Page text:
Several dozen higher education groups want the U.S. Department of Education to clarify that colleges can give coronavirus relief money to international and unauthorized immigrant students, who the Trump administration attempted to exclude from the initial round of aid.
American Council on Education President Ted Mitchell outlined their concerns in a letter to acting Education Secretary Phil Rosenfelt dated Thursday.
The Trump administration restricted emergency grants from the first major coronavirus relief legislation to students who were eligible for federal financial aid, spurring intense backlash and leading to several lawsuits against the department.
The $6 billion in emergency student grants funded by the Coronavirus Aid, Relief and Economic Security, or CARES, Act, was the subject of high-profile legal drama.
Nearly two weeks after former Education Secretary Betsy DeVos released the money to colleges in early April, the department released guidance specifying that colleges could only provide grants to students who qualified for federal financial aid, boxing out international and unauthorized populations.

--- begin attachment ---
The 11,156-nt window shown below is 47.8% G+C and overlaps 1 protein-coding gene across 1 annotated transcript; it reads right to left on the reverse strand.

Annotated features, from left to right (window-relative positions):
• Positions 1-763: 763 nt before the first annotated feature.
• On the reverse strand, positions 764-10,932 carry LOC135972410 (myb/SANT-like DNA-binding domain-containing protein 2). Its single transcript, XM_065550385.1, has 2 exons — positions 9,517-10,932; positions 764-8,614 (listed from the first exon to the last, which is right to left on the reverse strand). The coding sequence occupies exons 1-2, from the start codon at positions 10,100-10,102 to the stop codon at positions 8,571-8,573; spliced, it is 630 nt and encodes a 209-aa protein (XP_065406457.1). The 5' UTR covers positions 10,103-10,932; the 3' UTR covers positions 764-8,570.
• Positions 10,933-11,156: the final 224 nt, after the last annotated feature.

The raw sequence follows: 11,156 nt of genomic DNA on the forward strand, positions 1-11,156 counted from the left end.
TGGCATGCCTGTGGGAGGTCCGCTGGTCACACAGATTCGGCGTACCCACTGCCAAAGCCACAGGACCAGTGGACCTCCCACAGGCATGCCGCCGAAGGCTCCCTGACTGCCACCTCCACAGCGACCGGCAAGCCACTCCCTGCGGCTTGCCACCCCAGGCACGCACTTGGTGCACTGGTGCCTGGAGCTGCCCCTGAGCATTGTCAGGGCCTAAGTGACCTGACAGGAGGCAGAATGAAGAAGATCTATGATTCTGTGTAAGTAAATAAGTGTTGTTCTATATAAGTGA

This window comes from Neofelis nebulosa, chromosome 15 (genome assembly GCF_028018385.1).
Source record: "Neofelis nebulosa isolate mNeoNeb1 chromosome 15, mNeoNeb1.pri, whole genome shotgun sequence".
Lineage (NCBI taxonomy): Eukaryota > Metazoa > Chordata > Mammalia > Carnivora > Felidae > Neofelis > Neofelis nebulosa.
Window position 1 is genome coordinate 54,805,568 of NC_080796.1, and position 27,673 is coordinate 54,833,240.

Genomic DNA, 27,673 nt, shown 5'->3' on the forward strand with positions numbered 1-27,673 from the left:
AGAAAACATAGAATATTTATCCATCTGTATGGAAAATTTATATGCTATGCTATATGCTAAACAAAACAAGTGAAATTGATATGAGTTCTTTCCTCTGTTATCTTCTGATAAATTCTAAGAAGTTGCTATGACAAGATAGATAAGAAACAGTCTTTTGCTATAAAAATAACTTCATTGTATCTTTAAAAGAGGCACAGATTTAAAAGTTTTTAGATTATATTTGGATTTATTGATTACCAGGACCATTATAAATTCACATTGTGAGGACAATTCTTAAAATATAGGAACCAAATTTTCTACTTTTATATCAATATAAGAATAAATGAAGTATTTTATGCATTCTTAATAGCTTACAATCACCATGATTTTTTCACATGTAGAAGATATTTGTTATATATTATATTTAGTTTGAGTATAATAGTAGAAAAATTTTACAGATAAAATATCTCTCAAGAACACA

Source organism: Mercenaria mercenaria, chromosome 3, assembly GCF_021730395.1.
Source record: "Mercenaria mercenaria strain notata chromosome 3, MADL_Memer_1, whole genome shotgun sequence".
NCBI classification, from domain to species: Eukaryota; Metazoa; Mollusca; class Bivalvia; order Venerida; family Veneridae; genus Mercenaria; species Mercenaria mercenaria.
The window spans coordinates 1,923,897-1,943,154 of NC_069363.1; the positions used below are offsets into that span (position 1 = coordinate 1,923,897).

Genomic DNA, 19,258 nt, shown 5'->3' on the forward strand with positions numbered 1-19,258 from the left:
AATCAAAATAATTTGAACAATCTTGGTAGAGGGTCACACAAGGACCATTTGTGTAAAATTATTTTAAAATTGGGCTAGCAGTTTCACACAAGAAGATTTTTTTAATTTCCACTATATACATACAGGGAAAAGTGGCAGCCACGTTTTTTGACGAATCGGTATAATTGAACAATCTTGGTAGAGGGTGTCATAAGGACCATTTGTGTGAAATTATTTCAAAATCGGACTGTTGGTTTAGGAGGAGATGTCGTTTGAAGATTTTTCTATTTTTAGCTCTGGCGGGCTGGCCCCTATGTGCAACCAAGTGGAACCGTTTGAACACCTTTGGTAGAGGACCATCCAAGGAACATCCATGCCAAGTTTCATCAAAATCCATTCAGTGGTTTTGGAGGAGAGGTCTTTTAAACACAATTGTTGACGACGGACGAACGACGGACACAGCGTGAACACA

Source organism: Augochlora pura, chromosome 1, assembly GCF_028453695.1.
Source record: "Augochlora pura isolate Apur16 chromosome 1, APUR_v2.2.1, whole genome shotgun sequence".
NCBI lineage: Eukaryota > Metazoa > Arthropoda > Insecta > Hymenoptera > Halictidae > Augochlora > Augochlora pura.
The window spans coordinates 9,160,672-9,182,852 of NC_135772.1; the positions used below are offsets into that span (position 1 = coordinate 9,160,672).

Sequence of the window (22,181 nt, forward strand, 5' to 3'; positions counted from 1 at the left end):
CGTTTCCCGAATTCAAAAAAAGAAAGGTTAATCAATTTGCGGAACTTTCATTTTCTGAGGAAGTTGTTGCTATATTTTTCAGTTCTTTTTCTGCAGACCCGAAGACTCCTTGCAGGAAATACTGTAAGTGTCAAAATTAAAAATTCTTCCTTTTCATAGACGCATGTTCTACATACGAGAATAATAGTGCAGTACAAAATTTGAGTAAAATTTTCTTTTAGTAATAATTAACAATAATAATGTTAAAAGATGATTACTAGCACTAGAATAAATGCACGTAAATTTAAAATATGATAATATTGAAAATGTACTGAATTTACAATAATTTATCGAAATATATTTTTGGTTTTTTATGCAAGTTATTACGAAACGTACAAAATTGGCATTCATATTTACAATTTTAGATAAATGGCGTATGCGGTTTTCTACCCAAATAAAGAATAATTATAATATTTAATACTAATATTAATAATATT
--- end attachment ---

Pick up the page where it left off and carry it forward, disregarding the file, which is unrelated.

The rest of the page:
The department later walked its guidance back, noting that the missive didn't have the power of law. It instead went on to publish an emergency rule containing the same limit.
Several lawsuits challenged this restriction, and it was overturned for California community colleges and Massachusetts schools.
In the final days of the Trump administration, the Ed Department issued a notice that the limitations in the emergency rule didn't apply to the coronavirus relief package passed in December, apparently allowing colleges to distribute the funds to any student.
But the higher ed organizations believe there's still "some uncertainty," Mitchell wrote. The groups are requesting the Ed Department publish guidance as soon as possible spelling out that all students at eligible colleges can receive the new grants. The latest relief package provides around $23 billion for colleges.
Mitchell also urged the department to ensure that receiving a grant won't count against students becoming a public charge, which could hurt their chances for visa or authorization applications.